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‘I blocked it all out, I never talked about the army’

Only now is an ex-Para coming to terms with mental scars he has had for 50 years

24 January, 2019 — By Tom Foot

Neil Davies

“I WAS a witness to torture, where someone was tortured to death, out in the scrubland in the Yemen. A civilian. And I had never spoken about it.”

Neil Davies, who has lived on Chalk Farm estate in Ferdinand Street for 40 years, is opening up about brutal memories kept in a mental vault for most of his adult life.

The former child miner, blacklisted construction worker, squatter, teacher, housing estate chairman, soldier- turned-Troops Out campaigner – and this week a published novelist – was diagnosed with post-traumatic stress disorder (PTSD) at St Pancras Hospital veterans clinic six years ago.

It was only then that he began to understand the complexities of the mental scars he had been carrying from formative years spent in foreign conflicts.

The young soldier, centre

“I remember thinking this is wrong,” the 72- year-old says. “I’ve got to say something. It has haunted me. Why did I not say something? I was 17.

“I was one of the last soldiers out of the Yemen. A lot of people were killed there when the British were withdrawing.

“Some days I’d see 100 bodies being dragged away in carts, pulled by camels. Old men and women, girls, children. I clammed up about it for so long but I can talk about it now… sometimes.

“What I did for most of my life was block it all out, completely. I never talked about the army. I lived in a kind of cul-de-sac of emotions, where you don’t want to go one way or the other.

“Personal relationships, friendships – always moving on. I was constantly thinking: I don’t want to go there.”

He conjures up romantic memories of army life, of solidarity, competitive sports and black humour – a mixture hat has confused him.

Neil Davies on Chalk Farm estate: “I lived in a kind of cul-de-sac of emotions”

“There was a time when I was invited to a village meal and they served up meat with a sheep’s eye for me, as the guest,” he says.

“I swallowed it whole. And I remember walking out of that tent after and there was a hole in the ground with a guy in it, and they’d cut his hand off for thieving. There was a sense of honour and a sense of barbarism all around you – you felt conflicted all the time.”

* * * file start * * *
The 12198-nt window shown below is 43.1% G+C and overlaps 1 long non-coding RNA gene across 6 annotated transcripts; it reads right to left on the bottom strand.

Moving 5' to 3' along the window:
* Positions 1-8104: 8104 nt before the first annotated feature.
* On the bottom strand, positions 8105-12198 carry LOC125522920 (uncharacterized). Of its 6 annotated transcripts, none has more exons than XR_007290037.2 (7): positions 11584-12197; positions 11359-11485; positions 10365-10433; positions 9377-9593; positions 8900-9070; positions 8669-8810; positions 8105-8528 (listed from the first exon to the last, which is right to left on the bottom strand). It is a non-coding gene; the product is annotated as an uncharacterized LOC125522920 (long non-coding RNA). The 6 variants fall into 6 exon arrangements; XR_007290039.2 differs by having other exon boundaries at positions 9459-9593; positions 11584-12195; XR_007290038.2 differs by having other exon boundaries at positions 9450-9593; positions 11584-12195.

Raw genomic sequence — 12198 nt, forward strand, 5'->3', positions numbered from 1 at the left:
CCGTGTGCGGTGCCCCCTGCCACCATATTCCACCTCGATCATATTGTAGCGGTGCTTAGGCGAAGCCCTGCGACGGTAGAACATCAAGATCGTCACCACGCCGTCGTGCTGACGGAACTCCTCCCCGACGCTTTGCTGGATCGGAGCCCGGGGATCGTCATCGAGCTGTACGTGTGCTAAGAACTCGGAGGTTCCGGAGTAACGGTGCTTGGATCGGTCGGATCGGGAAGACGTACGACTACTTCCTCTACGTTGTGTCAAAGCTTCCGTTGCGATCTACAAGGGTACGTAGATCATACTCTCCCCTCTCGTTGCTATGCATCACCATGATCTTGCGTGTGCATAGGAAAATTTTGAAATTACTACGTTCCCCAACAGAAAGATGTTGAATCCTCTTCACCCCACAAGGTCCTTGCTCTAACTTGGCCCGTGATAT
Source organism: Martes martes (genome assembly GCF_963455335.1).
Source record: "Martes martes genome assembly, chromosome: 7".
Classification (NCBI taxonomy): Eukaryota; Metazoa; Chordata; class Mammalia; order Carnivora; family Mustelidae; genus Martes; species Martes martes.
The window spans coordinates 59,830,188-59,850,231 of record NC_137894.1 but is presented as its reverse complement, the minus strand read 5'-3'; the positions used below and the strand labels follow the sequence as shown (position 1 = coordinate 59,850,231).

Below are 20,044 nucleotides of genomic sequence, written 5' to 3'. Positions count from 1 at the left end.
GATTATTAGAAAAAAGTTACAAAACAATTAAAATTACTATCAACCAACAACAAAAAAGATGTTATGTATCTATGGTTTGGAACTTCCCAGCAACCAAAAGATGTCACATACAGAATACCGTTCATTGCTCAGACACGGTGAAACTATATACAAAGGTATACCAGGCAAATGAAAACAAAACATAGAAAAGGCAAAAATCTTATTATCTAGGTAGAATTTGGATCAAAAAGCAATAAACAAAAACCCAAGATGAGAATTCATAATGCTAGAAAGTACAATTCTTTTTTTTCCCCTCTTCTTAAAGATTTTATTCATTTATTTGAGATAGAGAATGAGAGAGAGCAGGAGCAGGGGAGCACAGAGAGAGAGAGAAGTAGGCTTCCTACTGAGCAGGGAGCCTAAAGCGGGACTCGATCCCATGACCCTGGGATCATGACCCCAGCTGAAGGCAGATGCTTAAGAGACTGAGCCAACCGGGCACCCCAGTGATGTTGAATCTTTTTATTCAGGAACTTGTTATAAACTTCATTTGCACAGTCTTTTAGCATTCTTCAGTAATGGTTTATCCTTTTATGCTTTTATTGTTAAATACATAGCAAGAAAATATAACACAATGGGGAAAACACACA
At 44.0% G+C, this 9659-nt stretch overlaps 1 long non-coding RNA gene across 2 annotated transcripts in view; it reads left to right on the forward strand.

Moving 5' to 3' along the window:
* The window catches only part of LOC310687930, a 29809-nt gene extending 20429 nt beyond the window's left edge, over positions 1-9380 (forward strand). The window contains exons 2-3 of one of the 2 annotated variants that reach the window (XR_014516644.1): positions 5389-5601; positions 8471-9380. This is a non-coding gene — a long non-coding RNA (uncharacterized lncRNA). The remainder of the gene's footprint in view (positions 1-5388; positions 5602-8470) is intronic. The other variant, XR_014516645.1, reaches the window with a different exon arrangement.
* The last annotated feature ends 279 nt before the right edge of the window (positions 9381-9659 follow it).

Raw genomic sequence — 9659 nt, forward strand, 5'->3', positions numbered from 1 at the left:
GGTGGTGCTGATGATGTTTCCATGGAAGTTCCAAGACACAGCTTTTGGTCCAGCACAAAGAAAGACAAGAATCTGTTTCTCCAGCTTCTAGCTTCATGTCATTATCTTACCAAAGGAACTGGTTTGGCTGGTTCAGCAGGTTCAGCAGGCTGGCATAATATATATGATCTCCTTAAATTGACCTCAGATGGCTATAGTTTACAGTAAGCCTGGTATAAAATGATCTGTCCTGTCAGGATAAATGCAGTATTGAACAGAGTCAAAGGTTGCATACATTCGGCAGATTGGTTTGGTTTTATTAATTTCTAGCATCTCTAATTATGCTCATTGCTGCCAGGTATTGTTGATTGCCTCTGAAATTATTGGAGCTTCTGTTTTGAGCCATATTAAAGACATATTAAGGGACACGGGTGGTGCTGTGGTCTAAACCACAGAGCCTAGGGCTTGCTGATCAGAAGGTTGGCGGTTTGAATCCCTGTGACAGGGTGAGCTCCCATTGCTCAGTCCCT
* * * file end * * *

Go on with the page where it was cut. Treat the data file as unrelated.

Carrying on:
Mr Davies joined the Paras on his 17th birthday, looking for “a way out” from a life down the coalmines in his home village in north Wales.

“It’s dark, wet and damp,” he says. “You get to the coalface and everyone is pissing and shitting and eating where they stand. There’s no toilets. It stinks, dirty black hands and faces with the whites of their eyes shining. It would freak Dante out.”

One day walking on the moors he saw an army parachute exercise he describes as “guys coming out of this plane like these white orchids blossoming in the sky”.

“And as they drifted down I could hear them giving banter to each other. Lots of laughter. That whole romance of jumping out of a plane, rather than going down that hole in a ground really stuck with me. I joined the army as a way out.”

After leaving the army with a spinal injury, he worked in his mid-20s on construction sites, becoming a union rep and active organiser.

Blacklisted from building sites across the country, he ended up in Camden in the mid-1970s, homeless and squatting derelict flats near Finchley Road tube.

He used to wash at the Heath ponds in the morning.

After a political meeting at the old Hampstead Town Hall he joined the International Socialists and toured Northern Ireland with the Troops Out movement as an ex-Para.

He then campaigned with the Liverpool dockers and the Anti-Nazi League, determined to drive the National Front out of Camden.